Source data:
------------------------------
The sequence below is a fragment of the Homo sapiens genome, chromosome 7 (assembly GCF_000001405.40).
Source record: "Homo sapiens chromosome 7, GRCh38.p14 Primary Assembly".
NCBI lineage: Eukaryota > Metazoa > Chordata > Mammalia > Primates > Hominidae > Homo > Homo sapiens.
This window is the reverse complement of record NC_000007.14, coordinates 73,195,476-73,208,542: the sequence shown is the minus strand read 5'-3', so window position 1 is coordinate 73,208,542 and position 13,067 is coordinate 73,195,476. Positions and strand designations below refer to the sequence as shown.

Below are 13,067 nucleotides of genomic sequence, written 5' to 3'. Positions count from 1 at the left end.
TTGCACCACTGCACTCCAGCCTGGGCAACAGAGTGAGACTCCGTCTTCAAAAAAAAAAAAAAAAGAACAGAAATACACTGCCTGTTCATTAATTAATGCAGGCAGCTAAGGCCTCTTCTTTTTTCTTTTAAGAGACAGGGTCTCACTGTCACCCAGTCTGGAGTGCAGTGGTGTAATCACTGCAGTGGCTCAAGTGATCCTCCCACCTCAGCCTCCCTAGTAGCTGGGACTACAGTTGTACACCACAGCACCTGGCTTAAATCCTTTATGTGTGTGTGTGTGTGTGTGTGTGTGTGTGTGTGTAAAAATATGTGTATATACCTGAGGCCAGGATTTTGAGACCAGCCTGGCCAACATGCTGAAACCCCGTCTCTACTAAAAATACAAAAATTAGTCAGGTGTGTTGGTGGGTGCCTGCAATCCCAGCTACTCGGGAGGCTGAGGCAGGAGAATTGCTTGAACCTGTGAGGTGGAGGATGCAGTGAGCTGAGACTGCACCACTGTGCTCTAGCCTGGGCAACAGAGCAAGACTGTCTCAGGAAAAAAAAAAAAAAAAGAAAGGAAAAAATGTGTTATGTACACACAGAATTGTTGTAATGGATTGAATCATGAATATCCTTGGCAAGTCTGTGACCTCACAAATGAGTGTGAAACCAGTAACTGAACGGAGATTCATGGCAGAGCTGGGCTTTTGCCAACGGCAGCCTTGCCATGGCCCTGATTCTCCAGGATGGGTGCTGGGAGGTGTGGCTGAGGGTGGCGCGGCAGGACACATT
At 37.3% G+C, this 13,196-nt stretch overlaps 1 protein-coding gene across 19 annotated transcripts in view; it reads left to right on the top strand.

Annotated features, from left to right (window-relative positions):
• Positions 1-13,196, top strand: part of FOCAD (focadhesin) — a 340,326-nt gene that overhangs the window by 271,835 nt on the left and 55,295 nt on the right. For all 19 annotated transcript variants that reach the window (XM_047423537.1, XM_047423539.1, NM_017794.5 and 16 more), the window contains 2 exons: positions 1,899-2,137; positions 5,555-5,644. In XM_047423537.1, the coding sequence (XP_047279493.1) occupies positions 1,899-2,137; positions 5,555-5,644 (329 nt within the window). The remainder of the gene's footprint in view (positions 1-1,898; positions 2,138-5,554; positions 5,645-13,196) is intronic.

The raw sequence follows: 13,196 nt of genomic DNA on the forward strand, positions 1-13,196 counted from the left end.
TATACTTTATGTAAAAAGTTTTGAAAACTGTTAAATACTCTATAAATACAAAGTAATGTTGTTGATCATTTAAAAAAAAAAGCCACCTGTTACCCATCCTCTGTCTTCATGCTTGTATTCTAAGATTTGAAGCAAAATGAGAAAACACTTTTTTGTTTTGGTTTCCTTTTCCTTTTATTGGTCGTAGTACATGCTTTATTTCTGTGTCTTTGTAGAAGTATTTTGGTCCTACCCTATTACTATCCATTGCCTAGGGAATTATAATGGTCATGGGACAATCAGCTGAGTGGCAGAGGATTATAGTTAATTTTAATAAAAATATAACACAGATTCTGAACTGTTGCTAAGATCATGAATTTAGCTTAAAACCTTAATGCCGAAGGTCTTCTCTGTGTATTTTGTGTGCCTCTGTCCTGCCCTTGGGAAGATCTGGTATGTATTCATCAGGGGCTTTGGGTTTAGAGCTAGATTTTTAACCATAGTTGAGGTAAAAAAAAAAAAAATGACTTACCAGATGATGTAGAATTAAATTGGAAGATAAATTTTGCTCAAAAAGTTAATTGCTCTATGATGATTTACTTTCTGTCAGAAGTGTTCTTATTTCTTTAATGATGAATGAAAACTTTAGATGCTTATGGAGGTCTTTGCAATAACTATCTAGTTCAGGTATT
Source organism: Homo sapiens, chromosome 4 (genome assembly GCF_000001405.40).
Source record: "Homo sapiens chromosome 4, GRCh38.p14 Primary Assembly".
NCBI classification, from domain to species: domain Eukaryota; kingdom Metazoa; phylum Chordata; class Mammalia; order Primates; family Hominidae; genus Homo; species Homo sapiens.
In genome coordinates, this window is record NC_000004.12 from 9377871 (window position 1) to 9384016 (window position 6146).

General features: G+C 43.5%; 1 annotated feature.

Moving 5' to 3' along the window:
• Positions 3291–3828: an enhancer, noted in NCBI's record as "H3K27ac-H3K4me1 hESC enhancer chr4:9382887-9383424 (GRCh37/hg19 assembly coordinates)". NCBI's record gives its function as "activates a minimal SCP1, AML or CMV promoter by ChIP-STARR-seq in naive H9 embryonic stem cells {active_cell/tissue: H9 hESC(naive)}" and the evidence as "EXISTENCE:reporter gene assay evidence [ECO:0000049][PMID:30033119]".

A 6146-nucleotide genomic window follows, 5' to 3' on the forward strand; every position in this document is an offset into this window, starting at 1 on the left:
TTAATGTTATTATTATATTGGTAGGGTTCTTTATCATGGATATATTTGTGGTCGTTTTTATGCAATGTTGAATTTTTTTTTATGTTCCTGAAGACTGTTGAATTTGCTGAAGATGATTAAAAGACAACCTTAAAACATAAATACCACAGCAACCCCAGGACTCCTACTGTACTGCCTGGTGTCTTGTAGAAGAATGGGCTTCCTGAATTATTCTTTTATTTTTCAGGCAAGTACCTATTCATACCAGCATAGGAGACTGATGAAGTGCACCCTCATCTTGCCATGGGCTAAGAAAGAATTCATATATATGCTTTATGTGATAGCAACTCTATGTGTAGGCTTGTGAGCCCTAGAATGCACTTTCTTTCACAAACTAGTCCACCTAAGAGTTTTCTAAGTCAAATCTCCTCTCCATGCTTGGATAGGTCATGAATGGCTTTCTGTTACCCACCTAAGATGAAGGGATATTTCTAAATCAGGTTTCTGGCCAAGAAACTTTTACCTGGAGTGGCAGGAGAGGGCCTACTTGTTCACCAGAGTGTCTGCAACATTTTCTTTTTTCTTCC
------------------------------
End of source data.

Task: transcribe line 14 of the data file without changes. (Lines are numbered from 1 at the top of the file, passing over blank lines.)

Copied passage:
NCBI classification, from domain to species: domain Eukaryota; kingdom Metazoa; phylum Chordata; class Mammalia; order Primates; family Hominidae; genus Homo; species Homo sapiens.